By Laurie Laker ’12
Examining oneself is never easy. Colorado College President Jill Tiefenthaler’s Block 5 class, The Economics of Higher Education, which she is team teaching with her husband and college research professor Kevin Rask, is one such opportunity for CC students and faculty to do that work.
A higher-level economics course, this class takes a unique look at the shifting financial landscape of higher education, applying economic theory, data analysis, and meetings with local and national experts to discuss and dissect issues of prestige, admissions, financial aid, endowments, and so on.
The class often turns the lens on Colorado College itself, offering students a rare insight into the college’s decision-making process, with direct access to both the college’s president and another of the field’s foremost experts (Rask).
“Jill teaches a lot of the higher education-specific material,” explains Elianna Clayton ’20, an economics major. “I actually took econometrics with Kevin, and he encouraged me to take this class when it was next offered. Jill’s brilliant, truly brilliant. She’s very messy on the board, re-drawing loads of graphs and charts, but she’s such an expert in this material, too.”
It’s rare that the heads of prominent institutions set foot in classrooms at all, never mind take on a daily teaching commitment on top of their administrative and leadership duties.
“It gives me a chance to be with students in a different way,” explains Tiefenthaler. “I interact regularly with a lot of student leaders and groups, but it’s rare that I get to meet them in an everyday capacity. This class allows me to get to know them on a more personal level.”
The focus of the class isn’t new to Tiefenthaler or Rask, both of whom are field experts, professors, and longtime economics researchers with a higher education focus.
“That interest started for us when we were teaching at Colgate University,” explains Rask. “At the time, Colgate didn’t have an institutional research office. I was teaching statistics and econometrics, and Jill was juggling professorial and administrative roles. I found that my students had questions about how things worked in higher education, so my research was really a coming together of three interested parties — the university, my students, and myself.”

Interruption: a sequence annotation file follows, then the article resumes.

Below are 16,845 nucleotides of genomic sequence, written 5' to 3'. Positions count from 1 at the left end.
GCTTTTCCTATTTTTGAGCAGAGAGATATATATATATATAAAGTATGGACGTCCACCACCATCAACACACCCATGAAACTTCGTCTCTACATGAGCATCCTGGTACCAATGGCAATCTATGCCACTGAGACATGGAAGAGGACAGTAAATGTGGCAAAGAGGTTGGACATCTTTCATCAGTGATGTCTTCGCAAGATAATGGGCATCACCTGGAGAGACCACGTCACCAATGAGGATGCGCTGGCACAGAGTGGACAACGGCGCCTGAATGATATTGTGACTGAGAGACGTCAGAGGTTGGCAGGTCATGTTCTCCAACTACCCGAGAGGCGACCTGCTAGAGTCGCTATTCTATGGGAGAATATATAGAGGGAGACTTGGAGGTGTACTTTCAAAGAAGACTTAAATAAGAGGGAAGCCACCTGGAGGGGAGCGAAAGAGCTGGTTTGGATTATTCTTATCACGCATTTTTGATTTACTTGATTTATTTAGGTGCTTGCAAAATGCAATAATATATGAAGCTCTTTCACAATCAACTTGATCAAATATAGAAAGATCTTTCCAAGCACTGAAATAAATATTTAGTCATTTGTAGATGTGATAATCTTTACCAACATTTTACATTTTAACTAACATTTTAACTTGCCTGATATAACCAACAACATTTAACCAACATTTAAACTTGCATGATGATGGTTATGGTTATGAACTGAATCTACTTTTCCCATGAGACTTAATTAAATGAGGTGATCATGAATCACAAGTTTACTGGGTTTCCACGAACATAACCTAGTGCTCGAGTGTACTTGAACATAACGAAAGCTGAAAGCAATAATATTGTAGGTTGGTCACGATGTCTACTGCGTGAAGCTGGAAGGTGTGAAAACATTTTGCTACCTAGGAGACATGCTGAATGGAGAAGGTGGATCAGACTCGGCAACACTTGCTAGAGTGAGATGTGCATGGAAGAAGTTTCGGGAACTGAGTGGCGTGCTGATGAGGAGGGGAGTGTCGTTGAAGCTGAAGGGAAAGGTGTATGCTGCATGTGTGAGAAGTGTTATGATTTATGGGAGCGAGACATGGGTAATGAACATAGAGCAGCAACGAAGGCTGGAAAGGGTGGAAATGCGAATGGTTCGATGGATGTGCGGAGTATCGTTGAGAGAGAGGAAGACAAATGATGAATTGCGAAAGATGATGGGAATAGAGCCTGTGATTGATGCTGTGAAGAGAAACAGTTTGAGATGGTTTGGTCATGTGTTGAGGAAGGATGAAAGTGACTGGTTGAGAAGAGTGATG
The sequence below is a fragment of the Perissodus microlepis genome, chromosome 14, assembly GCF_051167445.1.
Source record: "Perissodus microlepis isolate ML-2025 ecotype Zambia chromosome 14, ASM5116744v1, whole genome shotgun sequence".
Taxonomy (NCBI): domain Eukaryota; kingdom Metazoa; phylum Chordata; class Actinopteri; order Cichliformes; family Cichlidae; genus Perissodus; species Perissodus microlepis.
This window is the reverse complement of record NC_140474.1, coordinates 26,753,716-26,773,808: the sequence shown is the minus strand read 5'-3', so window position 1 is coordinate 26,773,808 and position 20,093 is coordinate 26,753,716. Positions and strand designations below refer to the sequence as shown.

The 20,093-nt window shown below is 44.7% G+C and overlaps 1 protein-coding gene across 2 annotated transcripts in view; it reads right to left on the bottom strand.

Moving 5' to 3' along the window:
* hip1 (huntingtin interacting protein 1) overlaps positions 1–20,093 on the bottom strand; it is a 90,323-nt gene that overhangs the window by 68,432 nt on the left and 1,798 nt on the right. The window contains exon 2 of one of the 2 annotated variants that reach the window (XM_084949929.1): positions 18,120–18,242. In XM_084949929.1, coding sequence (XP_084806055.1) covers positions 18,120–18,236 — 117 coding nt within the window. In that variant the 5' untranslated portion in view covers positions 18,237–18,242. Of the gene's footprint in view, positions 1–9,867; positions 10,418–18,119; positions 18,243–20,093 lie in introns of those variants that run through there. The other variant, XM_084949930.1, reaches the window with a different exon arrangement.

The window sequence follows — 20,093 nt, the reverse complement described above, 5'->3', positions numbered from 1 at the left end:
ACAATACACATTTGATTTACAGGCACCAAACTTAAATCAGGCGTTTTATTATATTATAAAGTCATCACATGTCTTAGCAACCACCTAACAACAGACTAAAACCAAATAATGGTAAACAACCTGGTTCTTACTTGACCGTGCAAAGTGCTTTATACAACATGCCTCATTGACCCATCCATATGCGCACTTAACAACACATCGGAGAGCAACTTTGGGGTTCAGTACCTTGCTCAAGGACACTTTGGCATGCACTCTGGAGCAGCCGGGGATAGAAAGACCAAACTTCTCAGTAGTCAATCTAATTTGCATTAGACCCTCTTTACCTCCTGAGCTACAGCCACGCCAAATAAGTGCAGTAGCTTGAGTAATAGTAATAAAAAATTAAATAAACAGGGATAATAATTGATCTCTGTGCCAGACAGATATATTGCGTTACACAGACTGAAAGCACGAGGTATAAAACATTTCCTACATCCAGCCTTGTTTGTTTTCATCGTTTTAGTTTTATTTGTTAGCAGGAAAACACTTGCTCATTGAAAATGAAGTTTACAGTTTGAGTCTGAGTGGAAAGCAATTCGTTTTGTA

One such interested party for the class at present is economics and political science double-major (and Chinese minor) Rowan Rockafellow ’20.
“It’s probably the most quintessentially CC class I’ve ever taken,” he says. “Jill and Kevin both have an insane amount of access to people in this field, from the presidents of other universities in Colorado Springs to the Colorado Department of Education and CC’s lobbyist in Denver, the network we’ve been able to interact with is second-to-none.”
The class met locally with leaders and students at both Pikes Peak Community College and the University of Colorado at Colorado Springs, as well as with members of the Colorado Department of Education in Denver in recent weeks.
“It’s so important to get us thinking about the larger decision-making process involved in the college experience,” says Clayton. “Every single thing I experience as a student here, it has a purpose and a decision behind it. It’s about learning how the money invested in me, in my time here, is put back into the market in an effective way.”
It’s quite unusual in economics that the consumers of an industry simultaneously become outputs from that same industry. In higher education, “the students are the consumers, but they’re also a direct output of the experience they’re consuming,” explains Rask. “This class positions our students with knowledge, hopefully allowing them to take away an appreciation for the inherent issues and challenges that are involved in running a nonprofit business such as CC.”
The future of higher education itself, and indeed CC in particular, hinges upon that understanding — both from the student level and the administrative.
“For the first time, we’re seeing closures of institutions beyond one or two a year, and we continue to see more stress placed on small, private institutions like CC,” says Tiefenthaler.
“The stronger schools keep getting stronger, and my job — both in the classroom and beyond — is to make sure CC remains one of those. What contributes to our strength is what every other college would wish to have, our distinctiveness and consistent financial support.”